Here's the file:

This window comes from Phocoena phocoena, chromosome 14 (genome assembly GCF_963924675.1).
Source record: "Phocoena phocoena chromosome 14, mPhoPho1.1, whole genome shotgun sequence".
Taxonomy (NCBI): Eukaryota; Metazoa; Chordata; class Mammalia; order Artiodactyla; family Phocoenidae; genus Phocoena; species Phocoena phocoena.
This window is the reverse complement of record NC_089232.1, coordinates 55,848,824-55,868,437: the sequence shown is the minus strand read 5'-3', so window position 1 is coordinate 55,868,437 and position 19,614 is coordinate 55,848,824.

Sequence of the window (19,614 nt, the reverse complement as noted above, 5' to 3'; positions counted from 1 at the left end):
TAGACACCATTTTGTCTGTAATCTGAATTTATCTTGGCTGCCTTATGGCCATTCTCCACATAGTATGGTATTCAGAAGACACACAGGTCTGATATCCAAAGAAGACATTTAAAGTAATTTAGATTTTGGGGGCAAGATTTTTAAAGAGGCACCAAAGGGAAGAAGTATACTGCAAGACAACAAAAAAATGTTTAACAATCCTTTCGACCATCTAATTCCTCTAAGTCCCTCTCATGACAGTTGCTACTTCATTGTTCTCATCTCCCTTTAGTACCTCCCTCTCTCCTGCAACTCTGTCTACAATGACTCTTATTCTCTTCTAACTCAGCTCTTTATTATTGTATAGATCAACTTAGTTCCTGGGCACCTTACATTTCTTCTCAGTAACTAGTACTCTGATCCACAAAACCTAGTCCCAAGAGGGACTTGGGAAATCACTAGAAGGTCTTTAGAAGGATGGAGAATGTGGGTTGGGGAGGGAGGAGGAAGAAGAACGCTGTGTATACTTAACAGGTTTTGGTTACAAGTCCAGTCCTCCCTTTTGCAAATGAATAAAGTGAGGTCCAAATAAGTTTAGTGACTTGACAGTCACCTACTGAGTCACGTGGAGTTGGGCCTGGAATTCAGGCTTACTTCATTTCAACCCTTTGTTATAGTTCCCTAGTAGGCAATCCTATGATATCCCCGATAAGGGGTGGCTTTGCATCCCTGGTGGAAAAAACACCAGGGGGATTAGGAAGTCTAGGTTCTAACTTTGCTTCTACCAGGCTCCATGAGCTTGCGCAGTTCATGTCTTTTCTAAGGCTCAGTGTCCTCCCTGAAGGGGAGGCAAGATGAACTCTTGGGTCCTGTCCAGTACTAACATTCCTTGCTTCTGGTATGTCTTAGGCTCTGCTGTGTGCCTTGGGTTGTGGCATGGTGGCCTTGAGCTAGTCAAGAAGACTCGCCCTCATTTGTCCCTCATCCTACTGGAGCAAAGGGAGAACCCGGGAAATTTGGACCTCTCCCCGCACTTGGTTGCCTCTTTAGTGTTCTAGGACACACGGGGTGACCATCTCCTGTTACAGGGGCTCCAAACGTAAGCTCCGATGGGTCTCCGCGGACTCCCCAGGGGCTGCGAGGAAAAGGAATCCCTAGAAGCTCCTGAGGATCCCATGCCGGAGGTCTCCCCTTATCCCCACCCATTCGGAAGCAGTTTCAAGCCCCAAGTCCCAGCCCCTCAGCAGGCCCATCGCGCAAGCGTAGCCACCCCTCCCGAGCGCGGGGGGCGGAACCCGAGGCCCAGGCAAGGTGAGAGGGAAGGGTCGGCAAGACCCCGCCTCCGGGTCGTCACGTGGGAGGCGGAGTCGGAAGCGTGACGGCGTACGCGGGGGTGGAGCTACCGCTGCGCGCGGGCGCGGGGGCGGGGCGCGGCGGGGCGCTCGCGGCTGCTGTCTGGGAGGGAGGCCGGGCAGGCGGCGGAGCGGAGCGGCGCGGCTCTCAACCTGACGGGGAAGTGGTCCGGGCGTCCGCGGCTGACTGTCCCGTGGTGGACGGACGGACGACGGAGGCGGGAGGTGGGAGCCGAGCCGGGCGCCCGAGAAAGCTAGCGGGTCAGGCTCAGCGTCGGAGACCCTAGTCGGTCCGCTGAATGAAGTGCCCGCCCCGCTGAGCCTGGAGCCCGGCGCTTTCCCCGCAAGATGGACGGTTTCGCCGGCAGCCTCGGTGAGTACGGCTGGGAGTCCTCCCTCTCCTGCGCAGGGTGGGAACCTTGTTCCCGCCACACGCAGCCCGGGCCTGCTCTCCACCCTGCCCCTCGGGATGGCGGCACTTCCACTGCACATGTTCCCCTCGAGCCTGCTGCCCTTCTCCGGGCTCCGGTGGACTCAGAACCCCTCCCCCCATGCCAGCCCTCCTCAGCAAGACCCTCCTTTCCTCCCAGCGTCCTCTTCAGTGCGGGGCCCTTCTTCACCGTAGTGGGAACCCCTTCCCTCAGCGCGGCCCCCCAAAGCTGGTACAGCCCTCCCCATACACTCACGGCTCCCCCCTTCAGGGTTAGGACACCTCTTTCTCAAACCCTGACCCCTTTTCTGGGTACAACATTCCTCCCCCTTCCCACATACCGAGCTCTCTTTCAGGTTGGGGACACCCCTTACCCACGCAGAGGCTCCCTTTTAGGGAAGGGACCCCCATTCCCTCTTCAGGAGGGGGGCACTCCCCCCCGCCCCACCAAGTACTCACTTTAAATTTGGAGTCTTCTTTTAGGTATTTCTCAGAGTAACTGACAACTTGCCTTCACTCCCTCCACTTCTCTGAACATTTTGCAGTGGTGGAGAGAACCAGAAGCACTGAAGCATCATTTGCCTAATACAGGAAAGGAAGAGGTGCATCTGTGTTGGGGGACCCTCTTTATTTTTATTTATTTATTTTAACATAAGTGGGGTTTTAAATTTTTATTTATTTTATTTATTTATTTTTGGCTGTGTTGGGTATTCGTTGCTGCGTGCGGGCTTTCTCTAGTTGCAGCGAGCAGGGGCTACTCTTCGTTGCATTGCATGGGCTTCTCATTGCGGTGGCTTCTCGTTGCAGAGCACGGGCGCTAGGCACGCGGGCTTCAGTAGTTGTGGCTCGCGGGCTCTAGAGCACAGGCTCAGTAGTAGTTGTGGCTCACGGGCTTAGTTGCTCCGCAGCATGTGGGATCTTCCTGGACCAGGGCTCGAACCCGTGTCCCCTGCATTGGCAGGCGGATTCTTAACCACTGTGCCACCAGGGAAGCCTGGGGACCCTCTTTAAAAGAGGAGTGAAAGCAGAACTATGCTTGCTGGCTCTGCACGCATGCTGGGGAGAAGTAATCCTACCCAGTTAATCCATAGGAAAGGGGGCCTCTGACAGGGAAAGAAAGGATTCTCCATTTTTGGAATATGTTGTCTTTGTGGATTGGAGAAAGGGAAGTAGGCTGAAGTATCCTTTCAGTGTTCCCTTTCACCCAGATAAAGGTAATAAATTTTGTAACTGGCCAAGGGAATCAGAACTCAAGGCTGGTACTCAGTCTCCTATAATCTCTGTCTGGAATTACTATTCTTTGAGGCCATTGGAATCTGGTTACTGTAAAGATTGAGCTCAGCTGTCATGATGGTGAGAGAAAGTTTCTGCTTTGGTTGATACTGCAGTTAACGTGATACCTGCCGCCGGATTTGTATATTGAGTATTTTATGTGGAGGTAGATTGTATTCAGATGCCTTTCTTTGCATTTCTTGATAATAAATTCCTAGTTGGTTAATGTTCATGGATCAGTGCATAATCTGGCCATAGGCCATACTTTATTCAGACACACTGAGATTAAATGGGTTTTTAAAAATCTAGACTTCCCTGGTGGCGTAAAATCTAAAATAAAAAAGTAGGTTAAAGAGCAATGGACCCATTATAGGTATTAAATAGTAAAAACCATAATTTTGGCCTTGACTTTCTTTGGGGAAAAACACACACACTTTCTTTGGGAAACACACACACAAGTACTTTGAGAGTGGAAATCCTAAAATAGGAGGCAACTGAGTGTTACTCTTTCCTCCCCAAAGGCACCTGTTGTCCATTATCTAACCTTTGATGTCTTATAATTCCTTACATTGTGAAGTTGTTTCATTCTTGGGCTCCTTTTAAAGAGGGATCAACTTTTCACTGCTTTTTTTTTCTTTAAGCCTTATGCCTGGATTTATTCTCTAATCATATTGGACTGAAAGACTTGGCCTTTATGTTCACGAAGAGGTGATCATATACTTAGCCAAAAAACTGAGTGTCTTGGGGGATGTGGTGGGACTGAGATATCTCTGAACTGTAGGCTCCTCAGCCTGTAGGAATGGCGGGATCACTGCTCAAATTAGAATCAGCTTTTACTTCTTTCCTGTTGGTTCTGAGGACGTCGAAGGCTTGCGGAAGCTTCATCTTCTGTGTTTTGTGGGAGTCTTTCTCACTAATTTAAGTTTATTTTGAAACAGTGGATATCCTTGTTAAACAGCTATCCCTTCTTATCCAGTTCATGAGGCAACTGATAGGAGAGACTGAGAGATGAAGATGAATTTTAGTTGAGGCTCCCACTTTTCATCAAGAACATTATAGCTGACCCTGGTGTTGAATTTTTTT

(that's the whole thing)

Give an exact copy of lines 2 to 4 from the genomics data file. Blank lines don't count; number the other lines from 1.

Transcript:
Source record: "Phocoena phocoena chromosome 14, mPhoPho1.1, whole genome shotgun sequence".
Taxonomy (NCBI): Eukaryota; Metazoa; Chordata; class Mammalia; order Artiodactyla; family Phocoenidae; genus Phocoena; species Phocoena phocoena.
This window is the reverse complement of record NC_089232.1, coordinates 55,848,824-55,868,437: the sequence shown is the minus strand read 5'-3', so window position 1 is coordinate 55,868,437 and position 19,614 is coordinate 55,848,824.